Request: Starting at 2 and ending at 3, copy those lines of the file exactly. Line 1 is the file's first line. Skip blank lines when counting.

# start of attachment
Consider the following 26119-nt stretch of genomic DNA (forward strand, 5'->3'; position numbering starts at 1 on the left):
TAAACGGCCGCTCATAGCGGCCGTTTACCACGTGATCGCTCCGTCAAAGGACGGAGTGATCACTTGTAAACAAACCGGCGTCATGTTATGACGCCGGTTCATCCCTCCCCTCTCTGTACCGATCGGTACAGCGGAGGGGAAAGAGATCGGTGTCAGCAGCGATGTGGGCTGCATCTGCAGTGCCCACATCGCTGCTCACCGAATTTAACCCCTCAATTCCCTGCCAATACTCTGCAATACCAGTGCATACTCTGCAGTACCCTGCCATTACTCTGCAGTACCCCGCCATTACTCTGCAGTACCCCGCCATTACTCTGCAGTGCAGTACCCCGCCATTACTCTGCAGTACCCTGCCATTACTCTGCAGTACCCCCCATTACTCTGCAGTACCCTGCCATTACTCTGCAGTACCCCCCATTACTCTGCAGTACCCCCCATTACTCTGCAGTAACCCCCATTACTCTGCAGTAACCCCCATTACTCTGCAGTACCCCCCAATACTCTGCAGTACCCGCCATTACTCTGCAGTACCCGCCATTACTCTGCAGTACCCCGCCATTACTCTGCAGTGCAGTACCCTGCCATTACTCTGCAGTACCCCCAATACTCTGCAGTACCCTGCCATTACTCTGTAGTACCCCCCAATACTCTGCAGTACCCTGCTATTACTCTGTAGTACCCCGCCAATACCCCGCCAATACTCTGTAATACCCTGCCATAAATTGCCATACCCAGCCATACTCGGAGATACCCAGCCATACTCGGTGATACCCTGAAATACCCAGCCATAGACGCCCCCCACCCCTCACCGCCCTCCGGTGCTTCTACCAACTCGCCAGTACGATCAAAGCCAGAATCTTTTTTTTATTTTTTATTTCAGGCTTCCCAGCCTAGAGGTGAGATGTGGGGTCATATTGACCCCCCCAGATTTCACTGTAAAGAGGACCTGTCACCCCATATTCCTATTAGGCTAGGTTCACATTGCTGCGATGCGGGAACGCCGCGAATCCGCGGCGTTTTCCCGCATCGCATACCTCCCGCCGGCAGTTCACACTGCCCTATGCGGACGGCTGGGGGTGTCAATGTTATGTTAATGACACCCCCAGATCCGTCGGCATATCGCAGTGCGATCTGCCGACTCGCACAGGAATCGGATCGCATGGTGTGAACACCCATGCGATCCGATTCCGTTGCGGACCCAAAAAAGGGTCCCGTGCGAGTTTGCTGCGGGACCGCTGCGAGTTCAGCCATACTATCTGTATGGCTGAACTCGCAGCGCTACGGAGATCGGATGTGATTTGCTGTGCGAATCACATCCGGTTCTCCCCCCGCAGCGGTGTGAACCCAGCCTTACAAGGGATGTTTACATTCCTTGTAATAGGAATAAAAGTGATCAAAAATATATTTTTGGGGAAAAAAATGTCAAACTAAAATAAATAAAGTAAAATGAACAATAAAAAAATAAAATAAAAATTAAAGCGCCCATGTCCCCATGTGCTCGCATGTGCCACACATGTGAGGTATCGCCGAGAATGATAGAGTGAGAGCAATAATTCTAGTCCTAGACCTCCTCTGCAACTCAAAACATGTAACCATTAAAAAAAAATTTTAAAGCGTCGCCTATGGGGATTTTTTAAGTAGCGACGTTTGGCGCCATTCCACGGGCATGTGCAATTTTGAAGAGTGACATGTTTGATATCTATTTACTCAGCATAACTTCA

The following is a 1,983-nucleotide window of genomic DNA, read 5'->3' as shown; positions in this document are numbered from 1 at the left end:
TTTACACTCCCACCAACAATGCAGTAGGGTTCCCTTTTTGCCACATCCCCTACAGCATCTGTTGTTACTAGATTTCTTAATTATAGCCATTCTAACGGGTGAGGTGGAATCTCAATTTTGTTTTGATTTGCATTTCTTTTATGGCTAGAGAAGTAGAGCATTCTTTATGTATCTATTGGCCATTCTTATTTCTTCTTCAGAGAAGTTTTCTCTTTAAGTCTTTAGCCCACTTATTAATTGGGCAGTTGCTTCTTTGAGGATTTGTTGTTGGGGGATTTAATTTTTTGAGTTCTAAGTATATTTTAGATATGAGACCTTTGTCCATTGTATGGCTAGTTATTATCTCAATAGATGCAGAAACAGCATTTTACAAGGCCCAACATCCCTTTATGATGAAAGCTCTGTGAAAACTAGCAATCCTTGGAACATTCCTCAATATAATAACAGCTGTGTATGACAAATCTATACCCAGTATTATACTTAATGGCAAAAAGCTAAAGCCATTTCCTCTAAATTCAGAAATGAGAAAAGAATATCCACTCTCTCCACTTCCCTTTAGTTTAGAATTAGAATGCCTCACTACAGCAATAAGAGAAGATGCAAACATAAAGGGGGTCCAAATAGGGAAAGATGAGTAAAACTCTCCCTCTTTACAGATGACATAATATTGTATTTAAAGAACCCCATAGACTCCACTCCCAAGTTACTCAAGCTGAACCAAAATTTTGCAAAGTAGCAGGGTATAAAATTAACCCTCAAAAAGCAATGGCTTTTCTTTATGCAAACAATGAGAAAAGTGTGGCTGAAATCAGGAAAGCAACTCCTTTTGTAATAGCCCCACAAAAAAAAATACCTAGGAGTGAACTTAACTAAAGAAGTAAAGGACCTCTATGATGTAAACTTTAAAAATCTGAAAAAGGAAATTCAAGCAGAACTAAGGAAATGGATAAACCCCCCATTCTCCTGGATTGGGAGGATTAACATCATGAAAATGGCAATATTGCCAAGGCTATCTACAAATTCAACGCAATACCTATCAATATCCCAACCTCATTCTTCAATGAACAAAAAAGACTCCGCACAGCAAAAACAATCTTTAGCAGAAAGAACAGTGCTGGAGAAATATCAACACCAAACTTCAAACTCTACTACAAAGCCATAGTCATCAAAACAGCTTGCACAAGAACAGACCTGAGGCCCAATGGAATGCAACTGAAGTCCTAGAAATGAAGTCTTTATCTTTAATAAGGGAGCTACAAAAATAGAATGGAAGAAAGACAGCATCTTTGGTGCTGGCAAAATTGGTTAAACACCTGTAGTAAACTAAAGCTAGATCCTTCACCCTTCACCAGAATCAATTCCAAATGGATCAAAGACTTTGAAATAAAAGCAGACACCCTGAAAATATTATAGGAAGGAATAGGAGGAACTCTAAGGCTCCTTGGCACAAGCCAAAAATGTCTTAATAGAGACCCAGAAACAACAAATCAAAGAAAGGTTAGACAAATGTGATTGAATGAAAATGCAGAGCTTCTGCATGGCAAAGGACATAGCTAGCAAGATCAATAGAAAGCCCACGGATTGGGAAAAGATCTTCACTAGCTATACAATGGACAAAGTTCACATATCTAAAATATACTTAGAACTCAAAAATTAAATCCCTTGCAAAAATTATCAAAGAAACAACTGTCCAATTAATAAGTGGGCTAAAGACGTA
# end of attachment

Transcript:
TAAACGGCCGCTCATAGCGGCCGTTTACCACGTGATCGCTCCGTCAAAGGACGGAGTGATCACTTGTAAACAAACCGGCGTCATGTTATGACGCCGGTTCATCCCTCCCCTCTCTGTACCGATCGGTACAGCGGAGGGGAAAGAGATCGGTGTCAGCAGCGATGTGGGCTGCATCTGCAGTGCCCACATCGCTGCTCACCGAATTTAACCCCTCAATTCCCTGCCAATACTCTGCAATACCAGTGCATACTCTGCAGTACCCTGCCATTACTCTGCAGTACCCCGCCATTACTCTGCAGTACCCCGCCATTACTCTGCAGTGCAGTACCCCGCCATTACTCTGCAGTACCCTGCCATTACTCTGCAGTACCCCCCATTACTCTGCAGTACCCTGCCATTACTCTGCAGTACCCCCCATTACTCTGCAGTACCCCCCATTACTCTGCAGTAACCCCCATTACTCTGCAGTAACCCCCATTACTCTGCAGTACCCCCCAATACTCTGCAGTACCCGCCATTACTCTGCAGTACCCGCCATTACTCTGCAGTACCCCGCCATTACTCTGCAGTGCAGTACCCTGCCATTACTCTGCAGTACCCCCAATACTCTGCAGTACCCTGCCATTACTCTGTAGTACCCCCCAATACTCTGCAGTACCCTGCTATTACTCTGTAGTACCCCGCCAATACCCCGCCAATACTCTGTAATACCCTGCCATAAATTGCCATACCCAGCCATACTCGGAGATACCCAGCCATACTCGGTGATACCCTGAAATACCCAGCCATAGACGCCCCCCACCCCTCACCGCCCTCCGGTGCTTCTACCAACTCGCCAGTACGATCAAAGCCAGAATCTTTTTTTTATTTTTTATTTCAGGCTTCCCAGCCTAGAGGTGAGATGTGGGGTCATATTGACCCCCCCAGATTTCACTGTAAAGAGGACCTGTCACCCCATATTCCTATTAGGCTAGGTTCACATTGCTGCGATGCGGGAACGCCGCGAATCCGCGGCGTTTTCCCGCATCGCATACCTCCCGCCGGCAGTTCACACTGCCCTATGCGGACGGCTGGGGGTGTCAATGTTATGTTAATGACACCCCCAGATCCGTCGGCATATCGCAGTGCGATCTGCCGACTCGCACAGGAATCGGATCGCATGGTGTGAACACCCATGCGATCCGATTCCGTTGCGGACCCAAAAAAGGGTCCCGTGCGAGTTTGCTGCGGGACCGCTGCGAGTTCAGCCATACTATCTGTATGGCTGAACTCGCAGCGCTACGGAGATCGGATGTGATTTGCTGTGCGAATCACATCCGGTTCTCCCCCCGCAGCGGTGTGAACCCAGCCTTACAAGGGATGTTTACATTCCTTGTAATAGGAATAAAAGTGATCAAAAATATATTTTTGGGGAAAAAAATGTCAAACTAAAATAAATAAAGTAAAATGAACAATAAAAAAATAAAATAAAAATTAAAGCGCCCATGTCCCCATGTGCTCGCATGTGCCACACATGTGAGGTATCGCCGAGAATGATAGAGTGAGAGCAATAATTCTAGTCCTAGACCTCCTCTGCAACTCAAAACATGTAACCATTAAAAAAAAATTTTAAAGCGTCGCCTATGGGGATTTTTTAAGTAGCGACGTTTGGCGCCATTCCACGGGCATGTGCAATTTTGAAGAGTGACATGTTTGATATCTATTTACTCAGCATAACTTCA

The following is a 1,983-nucleotide window of genomic DNA, read 5'->3' as shown; positions in this document are numbered from 1 at the left end: